Preheat the oven to 350 degrees. Line standard-size muffin pan with baking cup liners. Combine butter, chocolate, and cocoa in medium heatproof bowl. Set the bowl over saucepan containing barely simmering water; heat mixture until butter and chocolate are melted and whisk until smooth and combined. This should take 5 to 10 minutes. Set aside to cool until just warm to the touch, a few minutes. Whisk flour, baking soda, and baking powder in small bowl to combine. Whisk eggs in second medium bowl to combine; add sugar, vanilla, and salt until fully incorporated. Add cooled chocolate mixture and whisk until combined. Sift about one-third of the flour mixture over the chocolate mixture and whisk until combined; whisk in the sour cream until combined, then sift the remaining flour mixture over and whisk until batter is homogeneous and thick. It will almost look like pudding. Divide the batter evenly among muffin pan cups. Bake until a knife inserted into center of cupcakes comes out clean, 20 minutes. Cool cupcakes in muffin pan on wire rack until cool enough to handle, about 15 minutes. Carefully lift each cupcake from muffin pan and set on wire rack. Cool to room temperature before icing.

Since that recipe makes 12, I doubled it. Not just because we like to pig out on chocolate, but also because the frosting recipe makes tons, and there was no way I was wasting a single drop:

Mexican hot chocolate buttercream frosting:
1 cup unsalted butter
4 to 5 cups confectioner’s sugar
¼ cup milk
½ cup cocoa powder
1 teaspoon chili powder
1 teaspoon cayenne pepper
2 teaspoons vanilla extract
2 tablespoons brewed coffee

Cream the butter in a large bowl. Add 1 cup sugar, cocoa powder, chili powder, cayenne pepper, coffee and ¼ cup milk. Mix until thoroughly combined. Add 2 cups sugar and vanilla. Mix. Add the rest of the sugar, 1 cup at a time, and mix. If needed, add ¼ cup more milk, or 1 cup sugar. Continue until consistency is satisfactory.

I like to decorate my cupcakes with simple and elegant classic touches, so I used a pastry-bag fitted with a large star-tip and sprinkled a bit of freshly ground cinnamon on top. Simple and gorgeous.

Something odd happened and I ended up with 5 naked cupcakes because I ran out of frosting, but the cake was so rich, moist and decadent that no one had any problem eating them bare. As for the frosted cupcakes, they were heavenly. That icing is just sweet enough, and the tickle of the spices brings out the richness of the cakes.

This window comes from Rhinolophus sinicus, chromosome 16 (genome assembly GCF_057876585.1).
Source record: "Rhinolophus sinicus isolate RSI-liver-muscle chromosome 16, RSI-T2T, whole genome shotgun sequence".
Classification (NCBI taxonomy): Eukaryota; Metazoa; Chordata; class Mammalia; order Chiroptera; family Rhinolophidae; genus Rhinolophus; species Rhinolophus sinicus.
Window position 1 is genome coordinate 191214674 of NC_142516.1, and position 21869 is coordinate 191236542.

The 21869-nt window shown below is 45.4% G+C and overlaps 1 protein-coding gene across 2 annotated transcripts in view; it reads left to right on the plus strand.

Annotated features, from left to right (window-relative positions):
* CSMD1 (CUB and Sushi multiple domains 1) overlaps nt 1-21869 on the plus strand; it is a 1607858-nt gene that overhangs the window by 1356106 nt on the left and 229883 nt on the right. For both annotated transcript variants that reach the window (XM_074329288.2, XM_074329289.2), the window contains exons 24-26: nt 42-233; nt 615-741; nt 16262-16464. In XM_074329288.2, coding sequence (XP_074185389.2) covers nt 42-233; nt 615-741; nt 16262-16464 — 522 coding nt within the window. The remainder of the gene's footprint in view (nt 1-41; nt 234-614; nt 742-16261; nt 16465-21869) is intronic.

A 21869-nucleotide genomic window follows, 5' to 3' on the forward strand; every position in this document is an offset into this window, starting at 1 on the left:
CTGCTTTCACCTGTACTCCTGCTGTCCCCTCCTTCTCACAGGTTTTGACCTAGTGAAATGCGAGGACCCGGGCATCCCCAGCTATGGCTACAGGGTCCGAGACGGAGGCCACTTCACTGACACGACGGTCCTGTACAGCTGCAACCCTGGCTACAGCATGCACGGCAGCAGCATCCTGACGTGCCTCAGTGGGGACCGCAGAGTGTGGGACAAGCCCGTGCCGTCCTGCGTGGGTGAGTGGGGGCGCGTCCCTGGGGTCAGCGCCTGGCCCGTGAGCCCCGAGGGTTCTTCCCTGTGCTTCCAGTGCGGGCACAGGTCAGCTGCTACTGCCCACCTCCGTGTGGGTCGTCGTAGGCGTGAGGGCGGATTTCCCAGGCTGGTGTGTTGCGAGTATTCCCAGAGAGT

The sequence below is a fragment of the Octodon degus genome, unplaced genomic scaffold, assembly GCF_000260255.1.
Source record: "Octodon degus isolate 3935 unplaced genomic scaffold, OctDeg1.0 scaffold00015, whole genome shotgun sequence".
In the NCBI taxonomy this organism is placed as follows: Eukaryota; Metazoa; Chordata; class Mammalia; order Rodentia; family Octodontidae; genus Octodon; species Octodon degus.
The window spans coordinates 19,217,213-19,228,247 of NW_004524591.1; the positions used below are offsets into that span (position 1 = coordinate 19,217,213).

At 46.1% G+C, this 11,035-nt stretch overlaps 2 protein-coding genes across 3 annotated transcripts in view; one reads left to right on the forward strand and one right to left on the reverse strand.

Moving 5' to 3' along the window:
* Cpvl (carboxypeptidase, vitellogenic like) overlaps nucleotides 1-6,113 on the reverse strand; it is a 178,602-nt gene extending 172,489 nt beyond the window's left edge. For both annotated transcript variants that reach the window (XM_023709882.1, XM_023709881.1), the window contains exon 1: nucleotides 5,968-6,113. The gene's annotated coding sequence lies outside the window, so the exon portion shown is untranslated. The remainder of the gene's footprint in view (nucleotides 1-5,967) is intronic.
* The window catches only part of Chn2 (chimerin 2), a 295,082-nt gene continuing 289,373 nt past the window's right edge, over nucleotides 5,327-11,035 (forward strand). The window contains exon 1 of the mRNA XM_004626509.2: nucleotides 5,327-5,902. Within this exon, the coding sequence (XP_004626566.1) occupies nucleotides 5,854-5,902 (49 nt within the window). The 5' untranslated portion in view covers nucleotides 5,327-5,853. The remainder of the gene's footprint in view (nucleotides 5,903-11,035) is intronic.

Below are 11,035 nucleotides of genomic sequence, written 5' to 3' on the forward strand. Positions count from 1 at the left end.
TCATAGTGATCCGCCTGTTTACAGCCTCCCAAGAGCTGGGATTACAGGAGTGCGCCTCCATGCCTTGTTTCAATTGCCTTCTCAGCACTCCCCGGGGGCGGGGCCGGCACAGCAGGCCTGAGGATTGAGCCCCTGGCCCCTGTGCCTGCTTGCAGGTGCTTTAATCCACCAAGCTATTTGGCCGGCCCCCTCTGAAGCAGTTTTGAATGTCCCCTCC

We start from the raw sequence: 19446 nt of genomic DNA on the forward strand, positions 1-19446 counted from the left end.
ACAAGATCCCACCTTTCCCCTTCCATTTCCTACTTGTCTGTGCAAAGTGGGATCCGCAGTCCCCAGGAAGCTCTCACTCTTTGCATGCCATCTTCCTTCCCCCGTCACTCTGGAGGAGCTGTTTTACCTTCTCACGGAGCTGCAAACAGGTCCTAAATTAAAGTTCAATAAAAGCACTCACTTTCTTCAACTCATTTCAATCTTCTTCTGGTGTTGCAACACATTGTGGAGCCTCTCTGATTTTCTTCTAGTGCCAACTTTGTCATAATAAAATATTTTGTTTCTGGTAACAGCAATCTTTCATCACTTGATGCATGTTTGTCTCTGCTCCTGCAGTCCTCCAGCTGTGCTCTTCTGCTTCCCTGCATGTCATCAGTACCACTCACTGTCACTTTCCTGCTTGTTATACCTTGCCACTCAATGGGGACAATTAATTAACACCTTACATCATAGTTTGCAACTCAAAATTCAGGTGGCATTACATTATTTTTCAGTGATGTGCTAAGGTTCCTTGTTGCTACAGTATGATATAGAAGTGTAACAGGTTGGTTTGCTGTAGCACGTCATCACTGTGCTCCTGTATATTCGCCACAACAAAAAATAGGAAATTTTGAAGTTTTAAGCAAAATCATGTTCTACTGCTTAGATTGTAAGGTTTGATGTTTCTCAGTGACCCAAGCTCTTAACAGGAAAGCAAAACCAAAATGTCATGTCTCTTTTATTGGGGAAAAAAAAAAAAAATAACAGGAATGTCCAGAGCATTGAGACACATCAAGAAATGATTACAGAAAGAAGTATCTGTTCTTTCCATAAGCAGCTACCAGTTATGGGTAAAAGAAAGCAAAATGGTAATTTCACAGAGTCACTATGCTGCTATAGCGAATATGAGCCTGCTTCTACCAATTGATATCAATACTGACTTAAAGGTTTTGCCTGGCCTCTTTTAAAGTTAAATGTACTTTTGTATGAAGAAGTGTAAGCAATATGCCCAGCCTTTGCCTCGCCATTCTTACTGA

Happy birthday mom! I hope you like them!

Sunday, 19 February 2012

Pasta Alla Norma

Pasta Alla Norma is such a spectacular Sicilian recipe that it was named after the equally spectacular Bellini opera "Norma". I am not opera connoisseur, but I am a pasta expert and this dish is definitely worth an aria of praise. It's an elegant vegetarian sauce, with typically Sicilian, bold flavors.

My love for eggplants is no secret, so combining them with pasta in a lovely sauce full of tomatoes and basil sounds to me like a stroke of pure genius. If you can't find ricotta salata, don't freak out: ordinary ricotta does the trick. You can also use Parmigiano Reggiano, but don't grate it finely; use the biggest holes of your grater to get chunky pieces, instead of a dusting. As for the pasta, penne rigatte and spaghetti are the traditional choices (but I used fusilis for the pictures cuz I think they are the cutest pasta!). Here's what you need to make this recipe for 4 hungry folks:

1 large, firm eggplant
Olive oil
1 tablespoon dried oregano
1 tablespoon chili flakes
1 small yellow onion, finely chopped
4 cloves garlic, finely sliced
1 large bunch fresh basil
1 tablespoon white wine vinegar
2 (14-ounce) cans plum tomatoes
Sea salt and ground pepper
1 package dry pasta
1 cup ricotta salata, for garnish

Cut the eggplant into quarters, lengthwise. Cut them, across the length, into finger-sized pieces. Put the eggplant pieces in a colander, sprinkle with salt and let sit for about 30 minutes. Rinse well and pat dry. Preheat a large pan over medium-high heat and add a glug of olive oil. Fry the eggplants, making sure the oil coats all the pieces well. Sprinkle with the oregano. Use tongs to turn eggplants until they are golden on all sides. Proceed with the eggplants in batches, if needed. Turn the heat to medium and add the chile, onion and garlic. Stir everything and add a swing of white wine vinegar and the canned tomatoes. Break them up with the back of a spoon so that they aren’t too chunky. Turn the heat down and simmer 10 to 15 minutes, taste and add salt and pepper as needed. Add half the basil leaves to the sauce and stir well. Cook the pasta according to package instructions until al dente, drain, then add to the sauce, adding a bit of the pasta’s cooking water if needed. Mix well to cover the pastas in sauce. Divide between serving bowls and sprinkle with the remaining basil leaves and some ricotta.

You can also cube your eggplant instead of slicing it all fancy like I did, but that really boils down to presentation of your dish. I like it when what I cook looks pretty, and if you do, it's worth the extra effort.

I've also read one recipe where the eggplant was roasted, instead of fried. I haven't tried it, but if you are looking for a way to cut the grease from the frying, this is a great option. To roast an eggplant, slice it in half lengthwise and sprinkle with salt, to sweat. Preheat your oven to 400 degrees and line a baking sheet with parchemin paper. Give the eggplant a few minutes, then rinse it and pat it dry. Brush each half thoroughly with olive oil and place them, cut side down, on the baking sheet. Roast for 1 hour. The eggplant will "collapse" and the bottom will look a bit caramelized. Let it cool until you can cut them without burning your fingers, and cut it into chunks (or slices) as desired. Throw them in a pan over medium heat and proceed with the recipe.

By the way, roasted eggplant is an awesome veggie to serve as a side-dish, straight from the oven, with a drizzle of lemon juice and a sprinkling of dried thyme.